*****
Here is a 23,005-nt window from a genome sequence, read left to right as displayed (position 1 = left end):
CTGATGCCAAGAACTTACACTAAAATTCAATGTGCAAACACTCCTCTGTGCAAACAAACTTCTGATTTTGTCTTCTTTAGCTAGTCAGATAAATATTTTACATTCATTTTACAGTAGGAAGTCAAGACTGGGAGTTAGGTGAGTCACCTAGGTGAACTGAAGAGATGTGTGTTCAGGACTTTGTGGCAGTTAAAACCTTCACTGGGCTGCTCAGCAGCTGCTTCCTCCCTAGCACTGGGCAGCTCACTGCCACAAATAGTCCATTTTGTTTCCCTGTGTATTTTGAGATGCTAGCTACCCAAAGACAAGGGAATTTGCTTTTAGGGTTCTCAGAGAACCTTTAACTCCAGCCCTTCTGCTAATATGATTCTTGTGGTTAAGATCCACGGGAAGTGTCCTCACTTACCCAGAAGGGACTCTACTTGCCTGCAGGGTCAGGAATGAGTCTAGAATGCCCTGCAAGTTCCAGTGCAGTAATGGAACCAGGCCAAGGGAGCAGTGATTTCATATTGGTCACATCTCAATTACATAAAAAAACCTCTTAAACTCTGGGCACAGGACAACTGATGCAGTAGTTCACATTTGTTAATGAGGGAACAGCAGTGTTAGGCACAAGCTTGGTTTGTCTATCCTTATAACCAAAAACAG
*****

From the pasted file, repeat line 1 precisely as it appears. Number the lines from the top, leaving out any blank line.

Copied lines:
Here is a 23,005-nt window from a genome sequence, read left to right as displayed (position 1 = left end):